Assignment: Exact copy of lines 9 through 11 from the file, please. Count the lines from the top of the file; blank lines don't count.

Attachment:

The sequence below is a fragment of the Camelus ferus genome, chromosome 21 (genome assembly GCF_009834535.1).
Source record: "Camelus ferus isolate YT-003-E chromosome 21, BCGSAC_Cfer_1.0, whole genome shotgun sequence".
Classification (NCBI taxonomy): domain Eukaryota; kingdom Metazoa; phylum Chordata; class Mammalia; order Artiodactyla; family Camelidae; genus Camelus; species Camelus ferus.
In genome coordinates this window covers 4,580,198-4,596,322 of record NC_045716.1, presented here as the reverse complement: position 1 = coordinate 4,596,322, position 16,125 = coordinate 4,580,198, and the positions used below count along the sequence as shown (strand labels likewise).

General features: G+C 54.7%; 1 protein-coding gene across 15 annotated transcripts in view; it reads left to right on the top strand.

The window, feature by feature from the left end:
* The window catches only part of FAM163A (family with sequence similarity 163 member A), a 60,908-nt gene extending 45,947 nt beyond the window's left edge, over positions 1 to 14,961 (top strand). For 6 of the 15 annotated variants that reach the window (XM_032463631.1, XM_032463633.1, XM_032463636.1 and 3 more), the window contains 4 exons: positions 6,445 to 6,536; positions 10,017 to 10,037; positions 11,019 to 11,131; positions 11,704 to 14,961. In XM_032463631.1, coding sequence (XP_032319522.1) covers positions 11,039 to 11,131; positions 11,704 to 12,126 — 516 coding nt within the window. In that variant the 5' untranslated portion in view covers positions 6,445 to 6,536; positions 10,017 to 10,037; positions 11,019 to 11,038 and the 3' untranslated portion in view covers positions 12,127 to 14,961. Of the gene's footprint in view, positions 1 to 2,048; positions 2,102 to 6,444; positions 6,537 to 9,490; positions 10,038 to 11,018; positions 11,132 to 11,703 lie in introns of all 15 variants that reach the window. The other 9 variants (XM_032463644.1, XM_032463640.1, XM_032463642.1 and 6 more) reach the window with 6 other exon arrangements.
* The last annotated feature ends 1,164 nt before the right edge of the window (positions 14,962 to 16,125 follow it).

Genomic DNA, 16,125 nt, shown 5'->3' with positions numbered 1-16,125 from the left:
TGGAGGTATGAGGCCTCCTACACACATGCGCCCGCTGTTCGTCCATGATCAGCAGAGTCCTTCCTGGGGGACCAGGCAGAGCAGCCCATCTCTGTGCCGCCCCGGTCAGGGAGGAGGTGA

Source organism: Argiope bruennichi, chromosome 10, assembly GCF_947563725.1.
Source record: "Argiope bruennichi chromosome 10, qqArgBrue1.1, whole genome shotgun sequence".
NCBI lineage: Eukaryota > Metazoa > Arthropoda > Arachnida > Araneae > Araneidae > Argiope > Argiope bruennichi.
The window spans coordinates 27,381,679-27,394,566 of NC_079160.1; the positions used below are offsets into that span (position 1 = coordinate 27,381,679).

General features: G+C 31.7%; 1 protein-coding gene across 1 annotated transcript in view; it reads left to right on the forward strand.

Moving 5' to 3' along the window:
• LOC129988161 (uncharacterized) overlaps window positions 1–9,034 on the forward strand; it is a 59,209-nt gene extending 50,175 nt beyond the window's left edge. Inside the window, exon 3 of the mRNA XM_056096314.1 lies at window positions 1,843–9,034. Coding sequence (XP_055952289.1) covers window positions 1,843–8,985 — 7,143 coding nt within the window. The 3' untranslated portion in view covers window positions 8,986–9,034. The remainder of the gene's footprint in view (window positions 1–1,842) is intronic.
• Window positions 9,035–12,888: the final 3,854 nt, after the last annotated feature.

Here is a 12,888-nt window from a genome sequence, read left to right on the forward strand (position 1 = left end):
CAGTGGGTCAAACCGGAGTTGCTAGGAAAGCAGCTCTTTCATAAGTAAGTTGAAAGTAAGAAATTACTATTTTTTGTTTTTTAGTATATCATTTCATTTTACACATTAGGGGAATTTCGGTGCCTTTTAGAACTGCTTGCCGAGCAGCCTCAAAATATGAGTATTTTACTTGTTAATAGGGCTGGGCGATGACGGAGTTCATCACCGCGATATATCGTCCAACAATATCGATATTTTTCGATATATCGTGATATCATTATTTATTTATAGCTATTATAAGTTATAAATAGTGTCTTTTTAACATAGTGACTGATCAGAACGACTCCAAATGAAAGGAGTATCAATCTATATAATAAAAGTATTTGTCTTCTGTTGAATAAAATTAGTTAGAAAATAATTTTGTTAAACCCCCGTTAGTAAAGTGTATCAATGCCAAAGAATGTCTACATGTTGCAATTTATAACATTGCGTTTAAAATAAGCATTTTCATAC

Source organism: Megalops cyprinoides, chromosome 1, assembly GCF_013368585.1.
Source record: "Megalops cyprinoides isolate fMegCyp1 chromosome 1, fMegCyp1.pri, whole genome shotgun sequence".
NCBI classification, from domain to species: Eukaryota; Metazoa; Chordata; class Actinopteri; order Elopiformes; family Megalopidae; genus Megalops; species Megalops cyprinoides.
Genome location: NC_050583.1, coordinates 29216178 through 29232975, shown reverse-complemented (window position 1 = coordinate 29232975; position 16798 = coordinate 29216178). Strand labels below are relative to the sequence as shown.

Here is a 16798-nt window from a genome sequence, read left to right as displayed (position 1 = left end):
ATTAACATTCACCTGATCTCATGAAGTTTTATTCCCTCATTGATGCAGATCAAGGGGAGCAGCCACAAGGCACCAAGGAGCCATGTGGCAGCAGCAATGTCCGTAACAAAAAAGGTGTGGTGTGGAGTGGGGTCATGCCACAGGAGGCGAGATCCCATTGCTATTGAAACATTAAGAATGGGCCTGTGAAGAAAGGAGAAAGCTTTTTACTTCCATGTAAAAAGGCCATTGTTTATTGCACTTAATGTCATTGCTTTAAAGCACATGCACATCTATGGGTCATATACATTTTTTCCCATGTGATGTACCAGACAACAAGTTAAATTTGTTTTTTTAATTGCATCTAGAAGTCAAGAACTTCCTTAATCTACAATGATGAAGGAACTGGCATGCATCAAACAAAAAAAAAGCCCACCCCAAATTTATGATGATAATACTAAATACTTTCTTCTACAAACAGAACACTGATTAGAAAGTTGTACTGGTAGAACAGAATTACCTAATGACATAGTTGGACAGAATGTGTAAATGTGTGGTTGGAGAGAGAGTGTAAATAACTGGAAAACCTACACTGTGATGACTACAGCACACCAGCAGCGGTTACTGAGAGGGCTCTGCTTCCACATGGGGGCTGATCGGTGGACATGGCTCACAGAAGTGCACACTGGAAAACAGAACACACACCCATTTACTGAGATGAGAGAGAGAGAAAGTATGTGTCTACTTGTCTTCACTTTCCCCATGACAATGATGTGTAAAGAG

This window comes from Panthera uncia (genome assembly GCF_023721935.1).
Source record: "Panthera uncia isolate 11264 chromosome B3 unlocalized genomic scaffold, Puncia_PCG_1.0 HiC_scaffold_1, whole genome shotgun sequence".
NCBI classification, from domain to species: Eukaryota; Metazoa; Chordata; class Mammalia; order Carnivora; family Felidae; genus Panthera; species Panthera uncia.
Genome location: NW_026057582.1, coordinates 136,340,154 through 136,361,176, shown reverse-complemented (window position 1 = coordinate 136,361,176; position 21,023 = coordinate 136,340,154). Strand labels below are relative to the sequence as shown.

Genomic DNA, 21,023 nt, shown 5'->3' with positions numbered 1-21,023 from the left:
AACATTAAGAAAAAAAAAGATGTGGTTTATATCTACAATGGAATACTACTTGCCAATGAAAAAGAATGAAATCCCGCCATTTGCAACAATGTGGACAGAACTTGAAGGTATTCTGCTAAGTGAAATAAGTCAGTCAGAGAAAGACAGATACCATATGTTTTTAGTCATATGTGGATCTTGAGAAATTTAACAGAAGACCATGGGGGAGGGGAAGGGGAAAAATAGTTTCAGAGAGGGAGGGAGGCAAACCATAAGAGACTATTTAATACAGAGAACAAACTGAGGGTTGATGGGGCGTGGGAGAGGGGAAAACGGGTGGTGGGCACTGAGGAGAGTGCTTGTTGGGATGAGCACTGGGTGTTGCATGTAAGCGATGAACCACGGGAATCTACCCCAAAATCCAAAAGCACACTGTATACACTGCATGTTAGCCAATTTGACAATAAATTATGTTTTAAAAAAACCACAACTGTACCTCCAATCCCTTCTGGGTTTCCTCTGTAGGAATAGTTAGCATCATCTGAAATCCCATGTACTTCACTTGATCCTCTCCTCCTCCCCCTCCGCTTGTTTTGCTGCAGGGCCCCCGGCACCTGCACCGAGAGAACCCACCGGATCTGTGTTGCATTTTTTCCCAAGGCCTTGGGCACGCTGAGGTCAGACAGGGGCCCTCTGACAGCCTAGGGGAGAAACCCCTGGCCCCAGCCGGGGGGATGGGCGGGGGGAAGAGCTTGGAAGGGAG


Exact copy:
Genomic DNA, 16,125 nt, shown 5'->3' with positions numbered 1-16,125 from the left:
TGGAGGTATGAGGCCTCCTACACACATGCGCCCGCTGTTCGTCCATGATCAGCAGAGTCCTTCCTGGGGGACCAGGCAGAGCAGCCCATCTCTGTGCCGCCCCGGTCAGGGAGGAGGTGA

Source organism: Argiope bruennichi, chromosome 10, assembly GCF_947563725.1.